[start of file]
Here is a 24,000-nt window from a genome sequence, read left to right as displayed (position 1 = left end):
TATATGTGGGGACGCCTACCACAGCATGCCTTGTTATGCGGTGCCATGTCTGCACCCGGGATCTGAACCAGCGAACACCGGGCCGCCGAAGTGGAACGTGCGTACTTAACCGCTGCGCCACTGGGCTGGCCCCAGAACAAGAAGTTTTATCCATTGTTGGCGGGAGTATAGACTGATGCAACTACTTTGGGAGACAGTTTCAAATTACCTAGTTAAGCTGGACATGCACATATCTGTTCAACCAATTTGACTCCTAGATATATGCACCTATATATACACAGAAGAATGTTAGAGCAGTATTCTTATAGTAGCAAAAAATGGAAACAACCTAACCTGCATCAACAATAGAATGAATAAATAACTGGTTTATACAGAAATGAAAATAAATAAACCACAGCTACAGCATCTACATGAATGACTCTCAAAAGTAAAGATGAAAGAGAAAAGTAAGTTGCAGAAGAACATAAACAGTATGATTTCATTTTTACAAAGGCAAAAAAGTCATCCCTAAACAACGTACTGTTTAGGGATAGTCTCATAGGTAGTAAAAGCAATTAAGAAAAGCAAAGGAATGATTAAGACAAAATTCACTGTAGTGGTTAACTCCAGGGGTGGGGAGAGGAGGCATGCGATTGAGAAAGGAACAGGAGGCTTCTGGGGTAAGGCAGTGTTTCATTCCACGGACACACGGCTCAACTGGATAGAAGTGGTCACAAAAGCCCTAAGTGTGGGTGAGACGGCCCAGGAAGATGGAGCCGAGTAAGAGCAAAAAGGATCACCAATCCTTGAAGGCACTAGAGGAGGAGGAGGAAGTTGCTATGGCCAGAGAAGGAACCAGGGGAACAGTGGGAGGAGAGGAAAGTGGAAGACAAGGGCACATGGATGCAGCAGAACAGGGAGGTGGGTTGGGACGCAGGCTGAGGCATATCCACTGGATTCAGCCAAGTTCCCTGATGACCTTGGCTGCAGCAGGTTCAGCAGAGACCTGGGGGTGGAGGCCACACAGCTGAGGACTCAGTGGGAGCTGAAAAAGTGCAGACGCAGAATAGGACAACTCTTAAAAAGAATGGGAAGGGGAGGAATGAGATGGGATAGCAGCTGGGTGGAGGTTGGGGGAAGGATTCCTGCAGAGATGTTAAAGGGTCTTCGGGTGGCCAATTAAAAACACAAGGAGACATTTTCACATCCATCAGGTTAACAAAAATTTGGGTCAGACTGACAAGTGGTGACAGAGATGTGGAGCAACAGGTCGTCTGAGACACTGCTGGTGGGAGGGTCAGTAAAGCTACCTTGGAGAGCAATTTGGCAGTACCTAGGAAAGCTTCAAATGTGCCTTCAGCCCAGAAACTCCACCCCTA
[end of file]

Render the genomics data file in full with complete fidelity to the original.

Here is a 24,000-nt window from a genome sequence, read left to right as displayed (position 1 = left end):
TATATGTGGGGACGCCTACCACAGCATGCCTTGTTATGCGGTGCCATGTCTGCACCCGGGATCTGAACCAGCGAACACCGGGCCGCCGAAGTGGAACGTGCGTACTTAACCGCTGCGCCACTGGGCTGGCCCCAGAACAAGAAGTTTTATCCATTGTTGGCGGGAGTATAGACTGATGCAACTACTTTGGGAGACAGTTTCAAATTACCTAGTTAAGCTGGACATGCACATATCTGTTCAACCAATTTGACTCCTAGATATATGCACCTATATATACACAGAAGAATGTTAGAGCAGTATTCTTATAGTAGCAAAAAATGGAAACAACCTAACCTGCATCAACAATAGAATGAATAAATAACTGGTTTATACAGAAATGAAAATAAATAAACCACAGCTACAGCATCTACATGAATGACTCTCAAAAGTAAAGATGAAAGAGAAAAGTAAGTTGCAGAAGAACATAAACAGTATGATTTCATTTTTACAAAGGCAAAAAAGTCATCCCTAAACAACGTACTGTTTAGGGATAGTCTCATAGGTAGTAAAAGCAATTAAGAAAAGCAAAGGAATGATTAAGACAAAATTCACTGTAGTGGTTAACTCCAGGGGTGGGGAGAGGAGGCATGCGATTGAGAAAGGAACAGGAGGCTTCTGGGGTAAGGCAGTGTTTCATTCCACGGACACACGGCTCAACTGGATAGAAGTGGTCACAAAAGCCCTAAGTGTGGGTGAGACGGCCCAGGAAGATGGAGCCGAGTAAGAGCAAAAAGGATCACCAATCCTTGAAGGCACTAGAGGAGGAGGAGGAAGTTGCTATGGCCAGAGAAGGAACCAGGGGAACAGTGGGAGGAGAGGAAAGTGGAAGACAAGGGCACATGGATGCAGCAGAACAGGGAGGTGGGTTGGGACGCAGGCTGAGGCATATCCACTGGATTCAGCCAAGTTCCCTGATGACCTTGGCTGCAGCAGGTTCAGCAGAGACCTGGGGGTGGAGGCCACACAGCTGAGGACTCAGTGGGAGCTGAAAAAGTGCAGACGCAGAATAGGACAACTCTTAAAAAGAATGGGAAGGGGAGGAATGAGATGGGATAGCAGCTGGGTGGAGGTTGGGGGAAGGATTCCTGCAGAGATGTTAAAGGGTCTTCGGGTGGCCAATTAAAAACACAAGGAGACATTTTCACATCCATCAGGTTAACAAAAATTTGGGTCAGACTGACAAGTGGTGACAGAGATGTGGAGCAACAGGTCGTCTGAGACACTGCTGGTGGGAGGGTCAGTAAAGCTACCTTGGAGAGCAATTTGGCAGTACCTAGGAAAGCTTCAAATGTGCCTTCAGCCCAGAAACTCCACCCCTA